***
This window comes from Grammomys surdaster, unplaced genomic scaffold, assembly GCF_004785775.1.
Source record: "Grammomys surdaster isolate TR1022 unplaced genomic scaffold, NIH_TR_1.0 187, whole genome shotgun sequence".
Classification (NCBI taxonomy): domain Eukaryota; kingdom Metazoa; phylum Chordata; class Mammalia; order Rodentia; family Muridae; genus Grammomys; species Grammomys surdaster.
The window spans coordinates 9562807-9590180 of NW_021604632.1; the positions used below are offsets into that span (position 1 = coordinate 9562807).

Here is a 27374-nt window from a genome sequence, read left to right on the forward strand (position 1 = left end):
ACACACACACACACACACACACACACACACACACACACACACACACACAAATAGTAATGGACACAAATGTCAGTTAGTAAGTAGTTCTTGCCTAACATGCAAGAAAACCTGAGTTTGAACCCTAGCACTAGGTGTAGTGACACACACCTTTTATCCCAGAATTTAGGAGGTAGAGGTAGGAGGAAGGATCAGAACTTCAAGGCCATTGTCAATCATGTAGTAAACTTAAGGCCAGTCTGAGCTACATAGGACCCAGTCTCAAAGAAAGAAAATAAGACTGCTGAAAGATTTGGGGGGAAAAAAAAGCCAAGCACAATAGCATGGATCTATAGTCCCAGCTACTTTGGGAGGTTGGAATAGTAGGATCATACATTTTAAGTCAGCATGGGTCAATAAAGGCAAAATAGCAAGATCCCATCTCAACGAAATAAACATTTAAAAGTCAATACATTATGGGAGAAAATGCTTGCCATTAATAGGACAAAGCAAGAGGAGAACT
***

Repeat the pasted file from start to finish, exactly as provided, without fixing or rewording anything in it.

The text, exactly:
This window comes from Grammomys surdaster, unplaced genomic scaffold, assembly GCF_004785775.1.
Source record: "Grammomys surdaster isolate TR1022 unplaced genomic scaffold, NIH_TR_1.0 187, whole genome shotgun sequence".
Classification (NCBI taxonomy): domain Eukaryota; kingdom Metazoa; phylum Chordata; class Mammalia; order Rodentia; family Muridae; genus Grammomys; species Grammomys surdaster.
The window spans coordinates 9562807-9590180 of NW_021604632.1; the positions used below are offsets into that span (position 1 = coordinate 9562807).

Here is a 27374-nt window from a genome sequence, read left to right on the forward strand (position 1 = left end):
ACACACACACACACACACACACACACACACACACACACACACACACACAAATAGTAATGGACACAAATGTCAGTTAGTAAGTAGTTCTTGCCTAACATGCAAGAAAACCTGAGTTTGAACCCTAGCACTAGGTGTAGTGACACACACCTTTTATCCCAGAATTTAGGAGGTAGAGGTAGGAGGAAGGATCAGAACTTCAAGGCCATTGTCAATCATGTAGTAAACTTAAGGCCAGTCTGAGCTACATAGGACCCAGTCTCAAAGAAAGAAAATAAGACTGCTGAAAGATTTGGGGGGAAAAAAAAGCCAAGCACAATAGCATGGATCTATAGTCCCAGCTACTTTGGGAGGTTGGAATAGTAGGATCATACATTTTAAGTCAGCATGGGTCAATAAAGGCAAAATAGCAAGATCCCATCTCAACGAAATAAACATTTAAAAGTCAATACATTATGGGAGAAAATGCTTGCCATTAATAGGACAAAGCAAGAGGAGAACT